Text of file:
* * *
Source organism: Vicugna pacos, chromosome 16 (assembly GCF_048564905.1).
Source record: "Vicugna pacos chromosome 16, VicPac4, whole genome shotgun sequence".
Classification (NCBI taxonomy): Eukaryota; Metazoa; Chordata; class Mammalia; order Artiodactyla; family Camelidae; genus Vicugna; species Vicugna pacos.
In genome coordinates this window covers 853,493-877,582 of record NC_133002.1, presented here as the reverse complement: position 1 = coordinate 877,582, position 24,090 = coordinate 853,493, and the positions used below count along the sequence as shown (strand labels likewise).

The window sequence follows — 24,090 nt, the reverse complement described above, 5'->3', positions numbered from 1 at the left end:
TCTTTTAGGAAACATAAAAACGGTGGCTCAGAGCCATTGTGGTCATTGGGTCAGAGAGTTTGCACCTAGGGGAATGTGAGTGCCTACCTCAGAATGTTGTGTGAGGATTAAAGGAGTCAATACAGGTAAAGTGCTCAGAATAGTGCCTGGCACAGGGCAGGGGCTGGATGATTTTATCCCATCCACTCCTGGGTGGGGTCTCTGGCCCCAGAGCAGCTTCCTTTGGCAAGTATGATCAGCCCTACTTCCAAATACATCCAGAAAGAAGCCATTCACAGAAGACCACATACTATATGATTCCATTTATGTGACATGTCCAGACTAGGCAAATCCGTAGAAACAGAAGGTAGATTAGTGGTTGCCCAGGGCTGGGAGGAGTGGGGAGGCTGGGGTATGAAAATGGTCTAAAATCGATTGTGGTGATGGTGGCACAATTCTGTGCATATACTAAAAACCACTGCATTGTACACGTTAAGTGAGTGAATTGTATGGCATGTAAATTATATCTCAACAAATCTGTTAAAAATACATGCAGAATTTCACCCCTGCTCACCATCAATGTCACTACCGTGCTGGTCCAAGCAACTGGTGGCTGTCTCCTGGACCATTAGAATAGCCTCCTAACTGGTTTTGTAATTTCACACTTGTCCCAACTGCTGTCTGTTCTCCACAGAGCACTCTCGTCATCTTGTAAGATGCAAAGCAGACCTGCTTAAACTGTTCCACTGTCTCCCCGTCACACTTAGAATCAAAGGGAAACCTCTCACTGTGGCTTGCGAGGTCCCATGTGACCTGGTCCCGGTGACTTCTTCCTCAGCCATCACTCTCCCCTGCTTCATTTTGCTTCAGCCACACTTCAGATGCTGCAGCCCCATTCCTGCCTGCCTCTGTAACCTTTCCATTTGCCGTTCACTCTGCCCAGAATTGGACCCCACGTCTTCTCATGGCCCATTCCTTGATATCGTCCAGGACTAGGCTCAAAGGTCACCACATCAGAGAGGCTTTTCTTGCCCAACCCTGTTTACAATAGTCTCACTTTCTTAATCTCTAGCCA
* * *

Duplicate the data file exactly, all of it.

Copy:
Source organism: Vicugna pacos, chromosome 16 (assembly GCF_048564905.1).
Source record: "Vicugna pacos chromosome 16, VicPac4, whole genome shotgun sequence".
Classification (NCBI taxonomy): Eukaryota; Metazoa; Chordata; class Mammalia; order Artiodactyla; family Camelidae; genus Vicugna; species Vicugna pacos.
In genome coordinates this window covers 853,493-877,582 of record NC_133002.1, presented here as the reverse complement: position 1 = coordinate 877,582, position 24,090 = coordinate 853,493, and the positions used below count along the sequence as shown (strand labels likewise).

The window sequence follows — 24,090 nt, the reverse complement described above, 5'->3', positions numbered from 1 at the left end:
TCTTTTAGGAAACATAAAAACGGTGGCTCAGAGCCATTGTGGTCATTGGGTCAGAGAGTTTGCACCTAGGGGAATGTGAGTGCCTACCTCAGAATGTTGTGTGAGGATTAAAGGAGTCAATACAGGTAAAGTGCTCAGAATAGTGCCTGGCACAGGGCAGGGGCTGGATGATTTTATCCCATCCACTCCTGGGTGGGGTCTCTGGCCCCAGAGCAGCTTCCTTTGGCAAGTATGATCAGCCCTACTTCCAAATACATCCAGAAAGAAGCCATTCACAGAAGACCACATACTATATGATTCCATTTATGTGACATGTCCAGACTAGGCAAATCCGTAGAAACAGAAGGTAGATTAGTGGTTGCCCAGGGCTGGGAGGAGTGGGGAGGCTGGGGTATGAAAATGGTCTAAAATCGATTGTGGTGATGGTGGCACAATTCTGTGCATATACTAAAAACCACTGCATTGTACACGTTAAGTGAGTGAATTGTATGGCATGTAAATTATATCTCAACAAATCTGTTAAAAATACATGCAGAATTTCACCCCTGCTCACCATCAATGTCACTACCGTGCTGGTCCAAGCAACTGGTGGCTGTCTCCTGGACCATTAGAATAGCCTCCTAACTGGTTTTGTAATTTCACACTTGTCCCAACTGCTGTCTGTTCTCCACAGAGCACTCTCGTCATCTTGTAAGATGCAAAGCAGACCTGCTTAAACTGTTCCACTGTCTCCCCGTCACACTTAGAATCAAAGGGAAACCTCTCACTGTGGCTTGCGAGGTCCCATGTGACCTGGTCCCGGTGACTTCTTCCTCAGCCATCACTCTCCCCTGCTTCATTTTGCTTCAGCCACACTTCAGATGCTGCAGCCCCATTCCTGCCTGCCTCTGTAACCTTTCCATTTGCCGTTCACTCTGCCCAGAATTGGACCCCACGTCTTCTCATGGCCCATTCCTTGATATCGTCCAGGACTAGGCTCAAAGGTCACCACATCAGAGAGGCTTTTCTTGCCCAACCCTGTTTACAATAGTCTCACTTTCTTAATCTCTAGCCA